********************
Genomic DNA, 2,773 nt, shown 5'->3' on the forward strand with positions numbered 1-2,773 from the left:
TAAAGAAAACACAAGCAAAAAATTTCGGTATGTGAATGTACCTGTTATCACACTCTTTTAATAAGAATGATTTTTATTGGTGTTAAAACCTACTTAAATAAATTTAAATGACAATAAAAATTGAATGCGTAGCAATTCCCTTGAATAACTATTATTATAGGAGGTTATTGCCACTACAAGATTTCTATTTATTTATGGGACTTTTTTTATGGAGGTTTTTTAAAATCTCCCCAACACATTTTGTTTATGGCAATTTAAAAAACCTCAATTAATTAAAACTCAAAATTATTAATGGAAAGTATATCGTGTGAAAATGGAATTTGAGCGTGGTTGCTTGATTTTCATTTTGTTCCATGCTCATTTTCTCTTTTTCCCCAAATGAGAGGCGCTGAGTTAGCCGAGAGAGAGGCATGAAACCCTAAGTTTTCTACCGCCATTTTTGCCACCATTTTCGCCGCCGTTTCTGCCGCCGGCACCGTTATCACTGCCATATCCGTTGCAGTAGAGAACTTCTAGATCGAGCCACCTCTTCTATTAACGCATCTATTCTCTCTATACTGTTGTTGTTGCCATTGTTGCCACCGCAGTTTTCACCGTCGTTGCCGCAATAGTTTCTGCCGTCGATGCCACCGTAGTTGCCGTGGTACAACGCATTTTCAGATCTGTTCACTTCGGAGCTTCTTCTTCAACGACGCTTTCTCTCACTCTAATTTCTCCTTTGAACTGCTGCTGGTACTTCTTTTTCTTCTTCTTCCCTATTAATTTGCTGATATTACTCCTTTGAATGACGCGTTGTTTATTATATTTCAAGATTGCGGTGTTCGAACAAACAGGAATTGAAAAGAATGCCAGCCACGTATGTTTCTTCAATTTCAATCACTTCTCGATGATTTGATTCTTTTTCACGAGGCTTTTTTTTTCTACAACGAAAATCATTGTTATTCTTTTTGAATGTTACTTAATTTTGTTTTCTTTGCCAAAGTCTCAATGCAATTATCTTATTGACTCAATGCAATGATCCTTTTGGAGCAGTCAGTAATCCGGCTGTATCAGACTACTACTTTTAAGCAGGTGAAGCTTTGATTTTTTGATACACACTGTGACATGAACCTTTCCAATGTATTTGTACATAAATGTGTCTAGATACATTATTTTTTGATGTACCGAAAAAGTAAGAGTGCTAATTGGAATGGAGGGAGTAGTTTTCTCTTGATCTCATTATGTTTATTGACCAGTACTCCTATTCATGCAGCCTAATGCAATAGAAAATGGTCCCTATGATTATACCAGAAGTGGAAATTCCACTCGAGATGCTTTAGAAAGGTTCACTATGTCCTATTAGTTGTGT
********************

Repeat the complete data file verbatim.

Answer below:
Genomic DNA, 2,773 nt, shown 5'->3' on the forward strand with positions numbered 1-2,773 from the left:
TAAAGAAAACACAAGCAAAAAATTTCGGTATGTGAATGTACCTGTTATCACACTCTTTTAATAAGAATGATTTTTATTGGTGTTAAAACCTACTTAAATAAATTTAAATGACAATAAAAATTGAATGCGTAGCAATTCCCTTGAATAACTATTATTATAGGAGGTTATTGCCACTACAAGATTTCTATTTATTTATGGGACTTTTTTTATGGAGGTTTTTTAAAATCTCCCCAACACATTTTGTTTATGGCAATTTAAAAAACCTCAATTAATTAAAACTCAAAATTATTAATGGAAAGTATATCGTGTGAAAATGGAATTTGAGCGTGGTTGCTTGATTTTCATTTTGTTCCATGCTCATTTTCTCTTTTTCCCCAAATGAGAGGCGCTGAGTTAGCCGAGAGAGAGGCATGAAACCCTAAGTTTTCTACCGCCATTTTTGCCACCATTTTCGCCGCCGTTTCTGCCGCCGGCACCGTTATCACTGCCATATCCGTTGCAGTAGAGAACTTCTAGATCGAGCCACCTCTTCTATTAACGCATCTATTCTCTCTATACTGTTGTTGTTGCCATTGTTGCCACCGCAGTTTTCACCGTCGTTGCCGCAATAGTTTCTGCCGTCGATGCCACCGTAGTTGCCGTGGTACAACGCATTTTCAGATCTGTTCACTTCGGAGCTTCTTCTTCAACGACGCTTTCTCTCACTCTAATTTCTCCTTTGAACTGCTGCTGGTACTTCTTTTTCTTCTTCTTCCCTATTAATTTGCTGATATTACTCCTTTGAATGACGCGTTGTTTATTATATTTCAAGATTGCGGTGTTCGAACAAACAGGAATTGAAAAGAATGCCAGCCACGTATGTTTCTTCAATTTCAATCACTTCTCGATGATTTGATTCTTTTTCACGAGGCTTTTTTTTTCTACAACGAAAATCATTGTTATTCTTTTTGAATGTTACTTAATTTTGTTTTCTTTGCCAAAGTCTCAATGCAATTATCTTATTGACTCAATGCAATGATCCTTTTGGAGCAGTCAGTAATCCGGCTGTATCAGACTACTACTTTTAAGCAGGTGAAGCTTTGATTTTTTGATACACACTGTGACATGAACCTTTCCAATGTATTTGTACATAAATGTGTCTAGATACATTATTTTTTGATGTACCGAAAAAGTAAGAGTGCTAATTGGAATGGAGGGAGTAGTTTTCTCTTGATCTCATTATGTTTATTGACCAGTACTCCTATTCATGCAGCCTAATGCAATAGAAAATGGTCCCTATGATTATACCAGAAGTGGAAATTCCACTCGAGATGCTTTAGAAAGGTTCACTATGTCCTATTAGTTGTGT